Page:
Dellums calls for expanded probe of police handling Bailey case
By Thomas Peele and Bob Butler, The Chauncey Bailey Project
OAKLAND — Mayor Ron Dellums on Tuesday called for an expansion of the state investigation into the Police Department’s handling of journalist Chauncey Bailey’s slaying to include the delay in the raid of Your Black Muslim Bakery.
Dellums’ comments came in reaction to reports Tuesday by The Chauncey Bailey Project that the raid was delayed 48 hours to accommodate the vacation schedules of two SWAT commanders.
“Look at the whole thing,” Dellums said. “All of it is tied in. The whole thing means the whole thing.”
Police postponed the raid from the planned date of Aug. 1, 2007, to Aug. 3, 2007, because two senior SWAT commanders were on a backpacking trip, the Bailey Project, a consortium of Bay Area journalists, reported.
That decision came over the objection of the homicide detectives who suspected bakery members in two July 2007 gun slayings and feared a killing spree had begun.
The detectives wanted immediate action to prevent additional bloodshed, although they had no indication Bailey had been targeted.
If not for the delay, Bailey might be alive. A masked gunman killed him Aug. 2, 2007 — between the date the raid was first scheduled and the date when it was carried out. Police did not know he had been targeted. A bakery dishwasher, Devaughndre Broussard, confessed to the slaying, and then recanted. He’s scheduled for trial next year.
Police Chief Wayne Tucker, in an interview Monday, denied the raid was delayed, then said he made the decision to delay it. Tucker declined a request Tuesday to clarify his comments. Police have for 15 months denied the raid was delayed.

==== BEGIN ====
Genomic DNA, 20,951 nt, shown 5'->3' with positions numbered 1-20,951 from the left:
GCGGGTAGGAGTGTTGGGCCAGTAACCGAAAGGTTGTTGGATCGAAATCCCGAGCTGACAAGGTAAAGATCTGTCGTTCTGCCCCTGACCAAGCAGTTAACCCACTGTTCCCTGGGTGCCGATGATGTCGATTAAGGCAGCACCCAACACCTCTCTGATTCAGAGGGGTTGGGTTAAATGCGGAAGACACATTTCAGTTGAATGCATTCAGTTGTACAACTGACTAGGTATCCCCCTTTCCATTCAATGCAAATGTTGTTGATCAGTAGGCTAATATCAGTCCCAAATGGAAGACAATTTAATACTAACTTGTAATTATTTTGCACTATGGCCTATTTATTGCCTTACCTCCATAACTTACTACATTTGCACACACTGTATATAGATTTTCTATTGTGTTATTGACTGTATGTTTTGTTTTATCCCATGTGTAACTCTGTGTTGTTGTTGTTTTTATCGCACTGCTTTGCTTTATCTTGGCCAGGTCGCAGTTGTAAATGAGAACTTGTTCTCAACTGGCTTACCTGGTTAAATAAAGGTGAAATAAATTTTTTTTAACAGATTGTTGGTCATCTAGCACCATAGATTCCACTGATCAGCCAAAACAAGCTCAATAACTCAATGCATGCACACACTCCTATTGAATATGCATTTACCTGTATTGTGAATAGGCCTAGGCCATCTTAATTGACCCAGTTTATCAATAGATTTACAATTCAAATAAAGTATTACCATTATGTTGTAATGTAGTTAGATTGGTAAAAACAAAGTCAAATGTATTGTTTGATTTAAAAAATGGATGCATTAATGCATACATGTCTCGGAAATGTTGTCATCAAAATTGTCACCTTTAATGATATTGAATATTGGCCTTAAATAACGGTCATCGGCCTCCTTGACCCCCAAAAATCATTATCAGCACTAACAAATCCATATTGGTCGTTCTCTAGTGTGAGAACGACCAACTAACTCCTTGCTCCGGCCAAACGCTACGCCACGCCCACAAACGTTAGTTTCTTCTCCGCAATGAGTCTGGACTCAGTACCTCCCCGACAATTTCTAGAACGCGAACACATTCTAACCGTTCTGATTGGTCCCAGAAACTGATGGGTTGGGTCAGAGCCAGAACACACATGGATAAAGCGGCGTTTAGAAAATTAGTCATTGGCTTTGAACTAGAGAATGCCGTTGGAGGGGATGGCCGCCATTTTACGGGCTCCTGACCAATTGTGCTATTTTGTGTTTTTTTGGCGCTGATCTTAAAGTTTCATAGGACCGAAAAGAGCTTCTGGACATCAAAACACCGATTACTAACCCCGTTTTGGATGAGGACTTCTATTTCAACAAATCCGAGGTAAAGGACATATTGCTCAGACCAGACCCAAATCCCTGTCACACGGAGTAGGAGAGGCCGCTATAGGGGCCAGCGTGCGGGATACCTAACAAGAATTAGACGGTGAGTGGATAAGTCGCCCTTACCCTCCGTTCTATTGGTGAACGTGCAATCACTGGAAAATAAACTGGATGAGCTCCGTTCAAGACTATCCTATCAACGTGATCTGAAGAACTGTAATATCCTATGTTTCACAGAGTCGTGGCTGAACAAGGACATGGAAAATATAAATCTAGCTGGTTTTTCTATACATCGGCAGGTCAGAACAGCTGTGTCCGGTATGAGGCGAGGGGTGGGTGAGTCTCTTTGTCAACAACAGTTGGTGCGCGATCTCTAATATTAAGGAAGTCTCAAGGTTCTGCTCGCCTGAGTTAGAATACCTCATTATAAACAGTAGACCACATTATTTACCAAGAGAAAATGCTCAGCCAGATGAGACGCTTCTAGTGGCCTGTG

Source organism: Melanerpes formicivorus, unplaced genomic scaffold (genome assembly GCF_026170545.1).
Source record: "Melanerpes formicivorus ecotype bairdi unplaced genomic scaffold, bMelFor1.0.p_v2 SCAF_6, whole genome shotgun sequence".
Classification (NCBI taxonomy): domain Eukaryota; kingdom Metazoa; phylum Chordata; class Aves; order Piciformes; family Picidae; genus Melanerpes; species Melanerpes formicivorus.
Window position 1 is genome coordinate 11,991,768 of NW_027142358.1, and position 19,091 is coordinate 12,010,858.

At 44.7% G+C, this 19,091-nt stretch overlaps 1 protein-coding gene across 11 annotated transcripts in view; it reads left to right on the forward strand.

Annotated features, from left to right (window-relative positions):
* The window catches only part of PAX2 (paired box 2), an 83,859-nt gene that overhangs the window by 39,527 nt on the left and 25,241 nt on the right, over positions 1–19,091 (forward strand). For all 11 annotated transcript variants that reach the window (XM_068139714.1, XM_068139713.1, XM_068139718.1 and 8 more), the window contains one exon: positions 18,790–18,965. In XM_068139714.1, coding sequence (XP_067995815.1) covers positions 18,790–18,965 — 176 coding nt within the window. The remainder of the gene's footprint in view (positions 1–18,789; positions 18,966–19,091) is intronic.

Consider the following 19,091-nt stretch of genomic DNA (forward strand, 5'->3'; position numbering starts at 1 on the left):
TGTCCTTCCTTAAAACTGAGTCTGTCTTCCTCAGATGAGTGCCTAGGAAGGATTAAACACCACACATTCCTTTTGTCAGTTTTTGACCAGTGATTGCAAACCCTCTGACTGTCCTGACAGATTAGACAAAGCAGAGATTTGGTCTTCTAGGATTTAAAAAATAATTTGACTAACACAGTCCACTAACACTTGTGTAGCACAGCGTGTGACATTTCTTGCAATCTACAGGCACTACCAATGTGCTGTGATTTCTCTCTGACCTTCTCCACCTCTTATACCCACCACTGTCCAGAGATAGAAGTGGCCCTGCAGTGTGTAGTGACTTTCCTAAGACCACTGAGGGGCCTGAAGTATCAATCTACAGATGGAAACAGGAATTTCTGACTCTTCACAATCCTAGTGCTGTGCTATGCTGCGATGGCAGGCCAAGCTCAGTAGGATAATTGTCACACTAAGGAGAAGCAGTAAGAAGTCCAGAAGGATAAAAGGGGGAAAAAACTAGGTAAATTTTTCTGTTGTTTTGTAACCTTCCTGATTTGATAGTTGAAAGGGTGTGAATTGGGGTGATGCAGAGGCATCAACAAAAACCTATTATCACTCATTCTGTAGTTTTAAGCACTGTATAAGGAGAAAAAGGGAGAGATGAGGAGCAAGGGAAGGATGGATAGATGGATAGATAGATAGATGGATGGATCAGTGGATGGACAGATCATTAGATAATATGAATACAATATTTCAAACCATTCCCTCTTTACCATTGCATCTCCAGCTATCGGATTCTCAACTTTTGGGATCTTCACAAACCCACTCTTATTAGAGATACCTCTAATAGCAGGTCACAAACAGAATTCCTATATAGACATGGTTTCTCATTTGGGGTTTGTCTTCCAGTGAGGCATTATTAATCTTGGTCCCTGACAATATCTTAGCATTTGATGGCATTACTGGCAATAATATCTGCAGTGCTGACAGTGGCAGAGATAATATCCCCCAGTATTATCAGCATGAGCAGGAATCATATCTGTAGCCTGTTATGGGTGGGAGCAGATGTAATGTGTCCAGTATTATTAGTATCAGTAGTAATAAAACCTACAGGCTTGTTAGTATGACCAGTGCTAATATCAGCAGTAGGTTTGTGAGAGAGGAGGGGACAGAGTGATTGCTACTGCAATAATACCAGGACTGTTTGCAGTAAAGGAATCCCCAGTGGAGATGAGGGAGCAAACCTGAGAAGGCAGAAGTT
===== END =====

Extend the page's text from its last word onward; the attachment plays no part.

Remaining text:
Dellums said a state Justice Department investigation he requested in October to parallel the department’s own probe should include looking at the timing of the raid and what Tucker and other police commanders have said about it.
“Everything should be on the table,” he said when asked about Tucker’s contradictory statements.
Dellums requested the state investigation after the Bailey Project reported that the lead detective in the case, Sgt. Derwin Longmire, failed to document in his case notes evidence that pointed to a conspiracy to kill Bailey involving bakery leader Yusuf Bey IV.
The Alameda County District Attorney’s Office is now investigating Bailey’s killing independently of Oakland police.
Longmire is to be transferred to the patrol division early next year, as is his supervisor, Lt. Ersie Joyner III. Police commanders have called those moves routine and unrelated to the Bailey case.
Joyner and Deputy Chief Jeffrey Loman are also being investigated for their supervision of Longmire’s work.
The mayor on Tuesday again vowed that the results of the investigation will be made public upon its conclusion. He has asked retired Superior Court Judge Henry Ramsey to oversee the probe in a role Dellums described as “a special master.”
“This is a public matter that has raised confidence issues in the public sector,” Dellums said. “Then at the end of the day, the result of that ultimately needs to become public.”
City Council President Ignacio De La Fuente, who joined Dellums in calling for the state investigation, also said Tuesday the public has a right to know everything that happened in the case.
“I am 100 percent committed to this process being transparent,” he said. “Obviously (the raid) is one more piece they have to look at.” Tucker’s explanations, he added, “are confusing.”
Councilmember Jane Brunner, whose district includes the former bakery, said the department “has no reason not to be transparent” about the raid’s delay.
“You shouldn’t have to delay something because one or two people are on vacation,” she said Tuesday. “I am genuinely concerned about the chief and the kind of policing going on in this city.”